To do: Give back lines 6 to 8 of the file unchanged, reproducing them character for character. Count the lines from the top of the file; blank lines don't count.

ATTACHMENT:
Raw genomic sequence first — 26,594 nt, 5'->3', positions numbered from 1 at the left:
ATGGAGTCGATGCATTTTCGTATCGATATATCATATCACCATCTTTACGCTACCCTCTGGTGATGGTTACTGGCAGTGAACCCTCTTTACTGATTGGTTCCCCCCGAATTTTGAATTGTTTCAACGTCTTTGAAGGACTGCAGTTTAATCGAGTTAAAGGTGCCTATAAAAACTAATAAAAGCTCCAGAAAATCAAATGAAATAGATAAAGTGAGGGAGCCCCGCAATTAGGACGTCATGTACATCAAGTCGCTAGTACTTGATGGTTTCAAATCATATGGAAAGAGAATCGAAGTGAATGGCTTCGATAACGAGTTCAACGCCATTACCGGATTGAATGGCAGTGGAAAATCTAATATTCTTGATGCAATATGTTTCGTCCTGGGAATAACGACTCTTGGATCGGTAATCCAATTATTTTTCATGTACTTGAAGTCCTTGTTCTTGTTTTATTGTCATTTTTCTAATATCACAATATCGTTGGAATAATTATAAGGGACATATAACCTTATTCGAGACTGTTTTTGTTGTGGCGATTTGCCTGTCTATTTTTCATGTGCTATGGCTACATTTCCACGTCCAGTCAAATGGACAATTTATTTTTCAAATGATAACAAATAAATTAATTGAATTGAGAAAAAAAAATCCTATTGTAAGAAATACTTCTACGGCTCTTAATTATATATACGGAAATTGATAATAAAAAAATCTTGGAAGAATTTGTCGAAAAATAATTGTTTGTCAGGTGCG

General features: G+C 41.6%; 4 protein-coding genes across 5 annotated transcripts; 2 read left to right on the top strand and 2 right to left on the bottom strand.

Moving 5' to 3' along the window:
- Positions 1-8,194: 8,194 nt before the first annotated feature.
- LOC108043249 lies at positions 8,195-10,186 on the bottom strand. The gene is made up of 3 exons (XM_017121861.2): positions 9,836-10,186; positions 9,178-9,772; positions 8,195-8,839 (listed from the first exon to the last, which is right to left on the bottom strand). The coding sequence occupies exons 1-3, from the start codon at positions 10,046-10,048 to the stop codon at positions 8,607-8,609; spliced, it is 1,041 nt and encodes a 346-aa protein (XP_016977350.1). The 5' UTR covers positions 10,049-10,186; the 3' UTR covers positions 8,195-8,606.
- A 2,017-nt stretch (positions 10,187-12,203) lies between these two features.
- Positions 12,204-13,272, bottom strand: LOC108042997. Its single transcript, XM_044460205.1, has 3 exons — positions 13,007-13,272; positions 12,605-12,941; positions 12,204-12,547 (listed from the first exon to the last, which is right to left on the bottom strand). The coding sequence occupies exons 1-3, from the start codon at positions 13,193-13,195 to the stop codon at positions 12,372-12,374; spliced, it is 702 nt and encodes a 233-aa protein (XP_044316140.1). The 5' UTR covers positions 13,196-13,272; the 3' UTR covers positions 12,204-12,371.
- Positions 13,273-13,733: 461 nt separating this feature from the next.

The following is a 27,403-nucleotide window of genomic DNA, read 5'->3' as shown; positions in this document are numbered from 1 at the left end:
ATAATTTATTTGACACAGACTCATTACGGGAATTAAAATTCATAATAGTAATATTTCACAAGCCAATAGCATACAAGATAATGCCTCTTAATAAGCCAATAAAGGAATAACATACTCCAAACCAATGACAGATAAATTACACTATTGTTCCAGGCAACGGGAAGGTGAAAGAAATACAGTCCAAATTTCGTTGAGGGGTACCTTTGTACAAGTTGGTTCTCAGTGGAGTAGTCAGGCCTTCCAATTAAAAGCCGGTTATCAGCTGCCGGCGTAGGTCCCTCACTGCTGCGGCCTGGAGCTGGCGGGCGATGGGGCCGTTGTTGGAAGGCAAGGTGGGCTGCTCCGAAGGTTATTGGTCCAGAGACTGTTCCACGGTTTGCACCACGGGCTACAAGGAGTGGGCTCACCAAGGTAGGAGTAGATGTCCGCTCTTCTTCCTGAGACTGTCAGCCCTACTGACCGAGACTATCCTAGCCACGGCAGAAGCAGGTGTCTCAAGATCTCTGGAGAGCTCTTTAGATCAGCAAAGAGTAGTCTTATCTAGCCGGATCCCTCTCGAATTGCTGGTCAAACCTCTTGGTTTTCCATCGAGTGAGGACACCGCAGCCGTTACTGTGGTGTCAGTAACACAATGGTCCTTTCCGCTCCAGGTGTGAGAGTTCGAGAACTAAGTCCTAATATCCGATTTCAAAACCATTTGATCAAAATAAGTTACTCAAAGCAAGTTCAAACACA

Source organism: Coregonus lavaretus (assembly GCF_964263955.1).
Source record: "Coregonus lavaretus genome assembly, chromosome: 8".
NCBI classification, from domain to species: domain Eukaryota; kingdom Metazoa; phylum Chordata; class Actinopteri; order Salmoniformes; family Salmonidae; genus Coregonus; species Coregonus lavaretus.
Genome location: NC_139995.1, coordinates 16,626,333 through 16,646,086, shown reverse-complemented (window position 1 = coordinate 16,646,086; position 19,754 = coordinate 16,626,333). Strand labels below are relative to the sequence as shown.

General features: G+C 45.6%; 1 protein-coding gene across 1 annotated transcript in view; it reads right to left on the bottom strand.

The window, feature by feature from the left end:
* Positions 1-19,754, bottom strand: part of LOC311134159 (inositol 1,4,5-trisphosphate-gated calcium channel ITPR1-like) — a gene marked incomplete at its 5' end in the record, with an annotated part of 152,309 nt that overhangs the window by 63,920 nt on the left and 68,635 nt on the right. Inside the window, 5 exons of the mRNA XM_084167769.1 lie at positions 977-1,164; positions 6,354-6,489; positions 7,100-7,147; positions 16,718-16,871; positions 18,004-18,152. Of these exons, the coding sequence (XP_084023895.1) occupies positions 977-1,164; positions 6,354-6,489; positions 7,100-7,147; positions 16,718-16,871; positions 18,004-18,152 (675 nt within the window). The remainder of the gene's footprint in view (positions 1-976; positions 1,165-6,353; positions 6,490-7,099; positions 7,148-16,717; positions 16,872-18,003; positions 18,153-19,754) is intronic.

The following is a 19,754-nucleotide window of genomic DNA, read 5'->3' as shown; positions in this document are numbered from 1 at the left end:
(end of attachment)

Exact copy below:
- LOC108043249 lies at positions 8,195-10,186 on the bottom strand. The gene is made up of 3 exons (XM_017121861.2): positions 9,836-10,186; positions 9,178-9,772; positions 8,195-8,839 (listed from the first exon to the last, which is right to left on the bottom strand). The coding sequence occupies exons 1-3, from the start codon at positions 10,046-10,048 to the stop codon at positions 8,607-8,609; spliced, it is 1,041 nt and encodes a 346-aa protein (XP_016977350.1). The 5' UTR covers positions 10,049-10,186; the 3' UTR covers positions 8,195-8,606.
- A 2,017-nt stretch (positions 10,187-12,203) lies between these two features.
- Positions 12,204-13,272, bottom strand: LOC108042997. Its single transcript, XM_044460205.1, has 3 exons — positions 13,007-13,272; positions 12,605-12,941; positions 12,204-12,547 (listed from the first exon to the last, which is right to left on the bottom strand). The coding sequence occupies exons 1-3, from the start codon at positions 13,193-13,195 to the stop codon at positions 12,372-12,374; spliced, it is 702 nt and encodes a 233-aa protein (XP_044316140.1). The 5' UTR covers positions 13,196-13,272; the 3' UTR covers positions 12,204-12,371.